Abraham would never let the world forget that the Civil War involved an even larger issue. This he stated in dedicating Abraham's leadership and courage in times of crisis has had a lasting impact on American society. Abraham was able to quickly take control of any situation and he often made attempts to reconcile with the Southern states and tried to please both Northerners and Southerners. Undertaking this difficult task with coolness and collection, Abraham led the country to unity following the civil war. As a war leader, Abraham employed the same style that had served him as a politician, he preferred to react to problems and to the circumstances that others had created rather than to originate policies and layout long-range designs (Current). It was not that Abraham was unprincipled; rather, he was a practical man, mentally nimble and flexible, and, if one action or decision proved unsatisfactory in practice, he was willing to experiment with other plans.
On January 1st, 1863 Abraham issued his famous Emancipation Proclamation after the Union victory at the Battle of Antietam. The Emancipation Proclamation, which was legally based on the President’s right to seize the property of those in rebellion against the State, only freed slaves in Southern states where Lincoln’s forces had no control. Nevertheless, it changed the tenor of the war, making it, from the Northern point of view, a fight both to preserve the Union and to end slavery (BIOGRAPHY). With the Emancipation Proclamation, all slaves in the Confederacy were freed, and later those in the Border States and Union states were also freed with the institution of the 13th Amendment. These advancements toward more equality for African Americans greatly impacted the civil rights movement. During the 1900s, many African American and white leaders fought for racial equality and rights for African Americans. In their struggle for equality, the Fourteenth Amendment was passed on July 9, 1868, and it stated that all native-born people would be considered citizens in the United States, and they would have equal benefits and rights under the Civil Rights Act of 1866. Today, the effects of the Emancipation Proclamation and Lincoln's work to free slaves are still felt as there is no more slavery in the United States of America and African Americans have worked their way up the ladder and today are seen as equals in American society. Directly or indirectly the proclamation brought freedom during the war to fewer than 200,000 slaves. Yet it had great significance as a symbol. It indicated that the Lincoln government had added freedom to the reunion as a war aim, and it attracted liberal opinion in England and Europe to increase support for the Union cause (Current).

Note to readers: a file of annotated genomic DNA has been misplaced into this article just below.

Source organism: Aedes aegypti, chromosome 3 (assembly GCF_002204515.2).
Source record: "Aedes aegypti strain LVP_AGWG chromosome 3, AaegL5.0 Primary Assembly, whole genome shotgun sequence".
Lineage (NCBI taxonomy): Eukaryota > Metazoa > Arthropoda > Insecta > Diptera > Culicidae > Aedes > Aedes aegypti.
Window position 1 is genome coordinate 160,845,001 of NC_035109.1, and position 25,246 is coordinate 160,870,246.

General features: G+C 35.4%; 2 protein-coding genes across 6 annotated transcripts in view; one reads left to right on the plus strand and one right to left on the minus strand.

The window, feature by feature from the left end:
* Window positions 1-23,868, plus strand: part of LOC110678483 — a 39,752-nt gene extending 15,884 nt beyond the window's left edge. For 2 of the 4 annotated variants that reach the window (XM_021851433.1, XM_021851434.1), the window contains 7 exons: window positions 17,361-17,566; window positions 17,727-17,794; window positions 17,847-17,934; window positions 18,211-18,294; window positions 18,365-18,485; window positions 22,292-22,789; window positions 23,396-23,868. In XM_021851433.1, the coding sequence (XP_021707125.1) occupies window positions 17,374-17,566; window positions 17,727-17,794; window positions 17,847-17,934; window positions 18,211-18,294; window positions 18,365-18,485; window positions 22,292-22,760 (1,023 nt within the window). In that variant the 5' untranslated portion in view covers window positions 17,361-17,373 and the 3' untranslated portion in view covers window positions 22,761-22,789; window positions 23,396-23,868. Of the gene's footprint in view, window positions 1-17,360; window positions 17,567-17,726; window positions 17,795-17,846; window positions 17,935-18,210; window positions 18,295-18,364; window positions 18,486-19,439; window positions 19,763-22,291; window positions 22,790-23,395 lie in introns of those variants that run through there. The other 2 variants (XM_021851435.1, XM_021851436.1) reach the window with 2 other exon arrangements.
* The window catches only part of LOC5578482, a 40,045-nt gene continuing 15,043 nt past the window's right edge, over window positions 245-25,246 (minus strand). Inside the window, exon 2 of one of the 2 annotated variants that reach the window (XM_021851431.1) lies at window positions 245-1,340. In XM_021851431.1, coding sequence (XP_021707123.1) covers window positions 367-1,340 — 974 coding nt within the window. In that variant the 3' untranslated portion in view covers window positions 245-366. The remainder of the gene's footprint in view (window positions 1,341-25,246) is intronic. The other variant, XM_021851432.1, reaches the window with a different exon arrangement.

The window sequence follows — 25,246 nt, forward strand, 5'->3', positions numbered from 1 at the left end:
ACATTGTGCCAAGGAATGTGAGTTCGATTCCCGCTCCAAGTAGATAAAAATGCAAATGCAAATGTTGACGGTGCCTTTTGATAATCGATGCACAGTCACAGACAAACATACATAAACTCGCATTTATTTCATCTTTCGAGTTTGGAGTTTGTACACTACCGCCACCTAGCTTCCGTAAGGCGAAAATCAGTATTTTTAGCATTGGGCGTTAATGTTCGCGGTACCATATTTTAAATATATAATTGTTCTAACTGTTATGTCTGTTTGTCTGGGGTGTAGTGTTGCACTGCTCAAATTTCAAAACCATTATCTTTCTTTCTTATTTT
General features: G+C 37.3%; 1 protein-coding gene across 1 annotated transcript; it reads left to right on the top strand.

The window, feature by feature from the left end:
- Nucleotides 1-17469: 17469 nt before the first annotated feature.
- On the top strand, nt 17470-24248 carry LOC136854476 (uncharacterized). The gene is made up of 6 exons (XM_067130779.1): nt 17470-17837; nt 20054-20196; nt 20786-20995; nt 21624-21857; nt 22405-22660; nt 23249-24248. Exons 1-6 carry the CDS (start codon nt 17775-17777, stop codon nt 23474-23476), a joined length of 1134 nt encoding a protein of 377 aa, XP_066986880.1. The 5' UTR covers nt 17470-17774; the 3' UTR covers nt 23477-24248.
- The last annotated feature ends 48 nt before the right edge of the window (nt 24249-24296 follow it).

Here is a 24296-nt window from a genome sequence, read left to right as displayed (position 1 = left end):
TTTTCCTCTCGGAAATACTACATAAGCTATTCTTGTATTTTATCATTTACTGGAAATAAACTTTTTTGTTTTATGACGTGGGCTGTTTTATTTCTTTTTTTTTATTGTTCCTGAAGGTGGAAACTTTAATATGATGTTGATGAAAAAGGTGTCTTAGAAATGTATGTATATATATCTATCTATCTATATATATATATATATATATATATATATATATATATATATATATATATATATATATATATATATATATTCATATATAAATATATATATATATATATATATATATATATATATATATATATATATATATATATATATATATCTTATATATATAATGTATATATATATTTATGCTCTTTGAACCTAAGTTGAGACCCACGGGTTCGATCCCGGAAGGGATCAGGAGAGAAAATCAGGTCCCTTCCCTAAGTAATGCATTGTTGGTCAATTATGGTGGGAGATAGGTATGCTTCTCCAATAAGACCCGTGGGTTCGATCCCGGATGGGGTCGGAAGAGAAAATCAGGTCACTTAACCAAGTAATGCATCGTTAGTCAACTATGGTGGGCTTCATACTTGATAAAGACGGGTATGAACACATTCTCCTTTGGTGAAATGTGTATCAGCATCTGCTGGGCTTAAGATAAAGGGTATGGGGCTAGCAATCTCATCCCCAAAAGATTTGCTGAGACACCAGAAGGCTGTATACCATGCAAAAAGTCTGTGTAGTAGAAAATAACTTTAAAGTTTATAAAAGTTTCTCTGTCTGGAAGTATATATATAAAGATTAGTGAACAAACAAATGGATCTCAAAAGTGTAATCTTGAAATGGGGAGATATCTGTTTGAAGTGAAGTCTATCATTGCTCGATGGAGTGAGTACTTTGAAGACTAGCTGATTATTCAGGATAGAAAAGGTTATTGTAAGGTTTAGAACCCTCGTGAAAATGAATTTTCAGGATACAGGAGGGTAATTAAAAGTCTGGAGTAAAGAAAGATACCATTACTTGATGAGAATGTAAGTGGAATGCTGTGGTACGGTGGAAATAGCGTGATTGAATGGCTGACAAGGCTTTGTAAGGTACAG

Abraham was one of the greatest abolitionists for many reasons. He was a relatively inexperienced politician, face with the secession crisis of the south and the mounting sectional tensions. Abraham was able to quickly take control of the crisis at hand by appointing an able cabinet and giving an inaugural speech laced with compromises with the south. His numerous speeches, such as the Gettysburg Address and his first inaugural speech, allowed him to voice his opinions and air his ideas to the American citizens. Lincoln persevered in his defense of the Union and abolition of slavery, and during the war, he never gave up hope of winning the war. In his Gettysburg address, Abraham addressed the soldiers who were still alive, persuading them to keep fighting for the unity of the nation and the dedication of the dead soldiers. Abrahams's incredible efforts to preserve the union, his undoing of slavery, and his natural leadership still have a lasting impact on the nation today. Because of his strong stance against slavery and formally declaring the confederate states free, Abraham succeeded in stopping the expansion of slavery and took one step forward in the advancement of freedom and rights for African Americans (R.J.Nortion). His great achievement, historians tell us, was his ability to energize and mobilize the nation by appealing to its best ideals while acting 'with malice towards none' in the pursuit of a more perfect, more just, and more enduring Union. No President in American history ever faced a greater crisis and no President ever accomplished as much.
- BBC. Abraham Lincoln (1809-1865). 2014.
- BIOGRAPHY. Abraham Lincoln. 2015.
- Burlingame, Michael. ABRAHAM LINCOLN: IMPACT AND LEGACY. 2019. —. ABRAHAM LINCOLN: LIFE BEFORE THE PRESIDENCY. 2019.
- Current, Richard N. Abraham Lincoln: President of the United States. 14 03 2014.
- Networks, A&E Television. The Biography.com website. 28 August 2019.
- R.J.Nortion. https://rogerjnorton.com/Lincoln87.html. 12 2012.